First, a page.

How UAC Has Changed in Windows 7

User Account Control debuted in Windows Vista to a resounding thud, for both users and reviewers. And that’s too bad, because as we’ve noted again and again, UAC is both effective and far less annoying than many realize. But Microsoft is a customer-centric company, and when people complain, they actually listen. And sometimes, when the stars align just right, they do something about it.

In the case of UAC, this action took a number of forms. At a general level, Microsoft has dramatically reduced the number of tasks that require UAC elevation prompts. So the overall experience should be less annoying, assuming you’re used to how UAC works in Windows Vista. And Microsoft has even given users a graphical interface, logically called User Account Control settings, for adjusting how UAC behaves.

You access User Account Control settings from the Action Center; there’s a link in the side pane titled User Account Control settings that will trigger the UI. Or, simply type user account control in Start Menu Search. User Account Control settings couldn’t be easier: there’s a simple slider control with four settings, which one might think of as “really annoying,” “annoying,” “less annoying,” and “Windows XP.” (Homeland security might consider a similar scale.)

This graphical interface is only available to those users with administrative privileges. This wasn’t always the case, however. During the Windows 7 beta, Rafael and another blogger discovered and reported that UAC did not require confirmation when changing its slider setting, leaving it vulnerable to malware attack. Stubbornly, Microsoft did not budge at first, claiming that UAC worked as designed. It was not until after the issue gained international attention that Microsoft reversed its decision and made several changes to UAC, requiring administrative privileges being one. You can read more about this event on Rafael’s blog, Within Windows (see

More formally, these settings are as follows:

• Always notify: At this most heightened level, UAC will prompt you anytime a software install or configuration change is detected, or whenever the user makes changes to Windows settings—just like Windows Vista.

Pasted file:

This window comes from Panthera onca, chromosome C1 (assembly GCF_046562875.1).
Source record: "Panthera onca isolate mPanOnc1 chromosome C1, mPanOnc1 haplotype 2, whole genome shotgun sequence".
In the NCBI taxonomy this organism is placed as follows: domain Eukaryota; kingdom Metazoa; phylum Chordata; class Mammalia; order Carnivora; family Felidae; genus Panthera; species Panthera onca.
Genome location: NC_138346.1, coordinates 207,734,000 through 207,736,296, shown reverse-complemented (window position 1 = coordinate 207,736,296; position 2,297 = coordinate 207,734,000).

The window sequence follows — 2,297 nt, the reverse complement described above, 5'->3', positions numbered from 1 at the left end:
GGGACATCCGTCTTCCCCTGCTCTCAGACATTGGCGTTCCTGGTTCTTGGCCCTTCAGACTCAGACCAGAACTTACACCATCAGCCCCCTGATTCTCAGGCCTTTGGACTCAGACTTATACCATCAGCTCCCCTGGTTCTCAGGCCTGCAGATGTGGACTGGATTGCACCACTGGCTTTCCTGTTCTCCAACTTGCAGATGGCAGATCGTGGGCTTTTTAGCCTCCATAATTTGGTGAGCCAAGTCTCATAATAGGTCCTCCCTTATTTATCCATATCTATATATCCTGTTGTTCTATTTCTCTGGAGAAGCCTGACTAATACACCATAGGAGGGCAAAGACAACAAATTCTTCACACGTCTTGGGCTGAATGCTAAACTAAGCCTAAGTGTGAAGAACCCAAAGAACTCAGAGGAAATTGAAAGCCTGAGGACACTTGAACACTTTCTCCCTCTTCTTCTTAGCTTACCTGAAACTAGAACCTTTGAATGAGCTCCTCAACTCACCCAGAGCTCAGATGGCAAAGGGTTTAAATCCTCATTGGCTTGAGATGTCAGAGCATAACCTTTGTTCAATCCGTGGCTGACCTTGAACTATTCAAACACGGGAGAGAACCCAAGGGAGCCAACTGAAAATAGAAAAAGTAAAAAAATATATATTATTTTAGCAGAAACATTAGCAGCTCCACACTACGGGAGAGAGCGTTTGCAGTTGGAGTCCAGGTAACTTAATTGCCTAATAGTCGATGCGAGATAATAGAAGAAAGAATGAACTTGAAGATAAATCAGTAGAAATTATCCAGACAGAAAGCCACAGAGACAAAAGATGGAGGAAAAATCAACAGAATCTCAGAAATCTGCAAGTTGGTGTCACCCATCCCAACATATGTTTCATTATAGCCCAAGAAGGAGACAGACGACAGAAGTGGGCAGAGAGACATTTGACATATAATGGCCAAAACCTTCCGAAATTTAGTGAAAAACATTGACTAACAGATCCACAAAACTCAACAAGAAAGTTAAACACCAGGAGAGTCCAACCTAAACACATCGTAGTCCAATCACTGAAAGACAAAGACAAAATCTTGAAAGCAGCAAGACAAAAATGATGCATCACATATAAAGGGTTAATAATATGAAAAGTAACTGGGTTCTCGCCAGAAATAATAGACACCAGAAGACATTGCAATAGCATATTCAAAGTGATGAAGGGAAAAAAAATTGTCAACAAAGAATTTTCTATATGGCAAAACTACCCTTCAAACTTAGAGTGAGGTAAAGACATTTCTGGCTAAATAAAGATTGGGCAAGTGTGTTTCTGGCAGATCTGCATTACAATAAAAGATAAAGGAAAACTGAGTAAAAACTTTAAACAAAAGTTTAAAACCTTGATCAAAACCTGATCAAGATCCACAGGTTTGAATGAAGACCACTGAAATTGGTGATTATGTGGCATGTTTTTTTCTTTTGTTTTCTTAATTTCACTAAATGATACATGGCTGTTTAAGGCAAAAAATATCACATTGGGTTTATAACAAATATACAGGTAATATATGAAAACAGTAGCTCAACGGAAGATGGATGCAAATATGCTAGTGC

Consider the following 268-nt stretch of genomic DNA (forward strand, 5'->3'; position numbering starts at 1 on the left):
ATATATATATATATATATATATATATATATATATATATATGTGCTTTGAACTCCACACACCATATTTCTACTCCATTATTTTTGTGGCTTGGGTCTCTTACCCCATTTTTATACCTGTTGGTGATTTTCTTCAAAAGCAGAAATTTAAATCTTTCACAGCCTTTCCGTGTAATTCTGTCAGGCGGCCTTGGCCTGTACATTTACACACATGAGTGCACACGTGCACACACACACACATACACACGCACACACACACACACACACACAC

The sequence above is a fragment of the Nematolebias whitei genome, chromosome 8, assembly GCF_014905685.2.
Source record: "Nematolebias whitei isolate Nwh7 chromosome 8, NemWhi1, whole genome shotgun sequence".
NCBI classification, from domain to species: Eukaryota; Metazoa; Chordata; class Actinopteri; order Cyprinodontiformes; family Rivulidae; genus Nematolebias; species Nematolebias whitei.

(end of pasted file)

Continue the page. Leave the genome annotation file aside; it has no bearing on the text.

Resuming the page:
• Notify me only when programs try to make changes to my computer: This is indeed the default setting. Here, UAC will prompt you anytime a software install or configuration change is detected. But it will not prompt when the user makes changes to Windows settings. Initial setup tasks like setting the clock, updating device drivers, and formatting partitions can now be performed speedily without having to confirm each time.

• Notify me only when programs try to make changes to my computer: This setting is almost identical to the previous setting, but with one important difference: UAC does not invoke the secure desktop during prompts. This has a few ramifications. First, UAC will be less annoying (though no less frequent) than with the default setting, because you won’t see that jarring flash that occurs when the secure desktop is invoked. The screen will not go dark, and the UAC prompt will not be modal, meaning you can do other things instead of addressing the prompt immediately. (On the flip side, you can also easily lose track of the UAC prompt because it will just be one of many potential windows on screen and won’t appear prominently or appear special in any way.) Finally, it will be slightly less secure: the secure desktop feature ensures that malicious software applications cannot spoof the UAC dialog.

• Never notify: In this least secure setting and least recommended setting, UAC will not warn you when software is installed or changed, or when the user makes changes to Windows settings.

So, with all these options, I know you’re eagerly awaiting our expert opinion on what it is you should do. And that’s maybe the easiest advice we’ve ever given: you should do nothing. In fact, you should never even visit this UI. Just leave UAC alone and let it do its thing. UAC is there for a reason and, as noted earlier, it gets less annoying over time anyway. There is absolutely no reason to change how UAC works.

Source of Information : Wiley Windows 7 Secrets (2009)

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